Main content area

Grain yield, evapotranspiration, and water-use efficiency of maize hybrids differing in drought tolerance

Hao, Baozhen, Xue, Qingwu, Marek, Thomas H., Jessup, Kirk E., Becker, Jacob D., Hou, Xiaobo, Xu, Wenwei, Bynum, Edsel D., Bean, Brent W., Colaizzi, Paul D., Howell, Terry A.
Irrigation science 2019 v.37 no.1 pp. 25-34
breathing, corn, drought tolerance, evapotranspiration, grain yield, hybrids, irrigation, plant density, planting, water use efficiency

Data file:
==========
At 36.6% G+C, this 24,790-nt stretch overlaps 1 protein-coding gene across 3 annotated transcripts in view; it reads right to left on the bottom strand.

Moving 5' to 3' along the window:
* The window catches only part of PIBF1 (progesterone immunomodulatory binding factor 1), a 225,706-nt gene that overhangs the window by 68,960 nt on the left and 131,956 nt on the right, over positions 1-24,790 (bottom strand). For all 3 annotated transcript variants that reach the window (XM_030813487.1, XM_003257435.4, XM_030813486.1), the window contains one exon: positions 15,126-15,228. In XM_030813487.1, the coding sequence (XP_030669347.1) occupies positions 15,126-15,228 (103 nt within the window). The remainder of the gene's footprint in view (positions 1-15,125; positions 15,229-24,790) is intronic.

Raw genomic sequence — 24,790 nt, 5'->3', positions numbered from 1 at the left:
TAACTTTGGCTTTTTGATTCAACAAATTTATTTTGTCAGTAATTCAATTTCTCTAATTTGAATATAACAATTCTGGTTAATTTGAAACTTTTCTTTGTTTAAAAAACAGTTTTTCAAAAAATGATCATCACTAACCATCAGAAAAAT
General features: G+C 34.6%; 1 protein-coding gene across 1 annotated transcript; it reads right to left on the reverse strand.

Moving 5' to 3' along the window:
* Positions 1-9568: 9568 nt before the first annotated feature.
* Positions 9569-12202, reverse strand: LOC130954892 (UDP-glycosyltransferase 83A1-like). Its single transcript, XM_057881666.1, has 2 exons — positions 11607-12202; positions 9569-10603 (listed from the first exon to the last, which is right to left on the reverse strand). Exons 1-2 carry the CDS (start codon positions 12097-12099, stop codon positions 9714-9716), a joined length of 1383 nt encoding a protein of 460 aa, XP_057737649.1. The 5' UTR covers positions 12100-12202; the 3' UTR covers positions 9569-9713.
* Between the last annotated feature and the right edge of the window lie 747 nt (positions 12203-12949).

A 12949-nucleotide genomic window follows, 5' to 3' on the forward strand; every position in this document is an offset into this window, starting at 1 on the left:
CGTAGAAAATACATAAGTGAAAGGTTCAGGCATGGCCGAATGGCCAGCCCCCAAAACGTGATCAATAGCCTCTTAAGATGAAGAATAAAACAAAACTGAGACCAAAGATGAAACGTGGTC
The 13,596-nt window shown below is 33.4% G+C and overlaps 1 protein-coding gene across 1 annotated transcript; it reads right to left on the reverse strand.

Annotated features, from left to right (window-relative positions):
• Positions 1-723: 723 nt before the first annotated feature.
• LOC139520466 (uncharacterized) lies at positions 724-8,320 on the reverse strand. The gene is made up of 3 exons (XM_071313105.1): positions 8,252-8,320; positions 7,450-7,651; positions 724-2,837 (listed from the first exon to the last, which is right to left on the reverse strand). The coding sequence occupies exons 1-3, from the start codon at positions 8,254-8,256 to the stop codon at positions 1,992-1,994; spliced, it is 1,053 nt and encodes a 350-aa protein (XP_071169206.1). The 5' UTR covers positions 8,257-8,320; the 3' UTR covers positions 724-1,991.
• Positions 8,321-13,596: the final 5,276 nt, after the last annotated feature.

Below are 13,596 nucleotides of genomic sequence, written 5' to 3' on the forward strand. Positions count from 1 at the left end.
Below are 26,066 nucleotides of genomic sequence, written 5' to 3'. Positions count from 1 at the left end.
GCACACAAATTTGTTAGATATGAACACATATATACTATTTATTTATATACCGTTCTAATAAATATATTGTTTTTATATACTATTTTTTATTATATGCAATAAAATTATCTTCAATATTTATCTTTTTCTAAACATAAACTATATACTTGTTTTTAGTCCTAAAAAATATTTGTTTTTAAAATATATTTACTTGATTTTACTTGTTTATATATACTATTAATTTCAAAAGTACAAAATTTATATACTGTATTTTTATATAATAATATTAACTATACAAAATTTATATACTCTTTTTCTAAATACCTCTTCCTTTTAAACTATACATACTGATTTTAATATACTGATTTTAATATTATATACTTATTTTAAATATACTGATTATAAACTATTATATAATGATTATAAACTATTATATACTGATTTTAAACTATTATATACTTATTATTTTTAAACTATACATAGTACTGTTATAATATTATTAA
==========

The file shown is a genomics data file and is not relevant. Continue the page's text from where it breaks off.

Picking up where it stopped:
Adoption of drought-tolerant (DT) hybrids is a viable strategy for maize production in drought-prone environments. We conducted four-year field studies (2011–2014) to investigate yield, crop evapotranspiration (ETc), and water-use efficiency (WUE) in one conventional (N58L) and one DT hybrid (N59B-DT) under three water regimes (I₁₀₀, I₇₅, and I₅₀, where the subscripts were the percentage of irrigation applied relative to meeting full ETc) and three plant densities. At I₁₀₀ and I₇₅, N59B-DT did not show advantage in yield and WUE relative to N58L, however, at I₅₀ it showed an advantage of 8.5% and 10.5%, respectively. At I₁₀₀ and I₇₅, high plant density treatment had greater grain yield (9.1%) and WUE (9.4%) than low plant density. Comparing hybrids, N59B-DT had greater yield (5.9%) and WUE (7.3%) than N58L at high plant density. N59B-DT had large advantage over N58L in yield (18.0%) and WUE (26.2%) when the hybrids were grown under severe water deficit (I₅₀) and high plant density (9.9 plants m⁻²). At I₅₀, increasing plant density reduced yield (14.1%) for N58L but did not affect yield for N59B-DT. On average, plant density had no effect on seasonal ETc but N59B-DT had more seasonal ETc than N58L at I₁₀₀ and I₇₅. The results of this study indicate that DT hybrid was tolerant to high panting density. Planting a DT hybrid with a higher plant density may provide greater yield stability under water-limited conditions while also maintaining maximum yield potential when moisture is sufficient.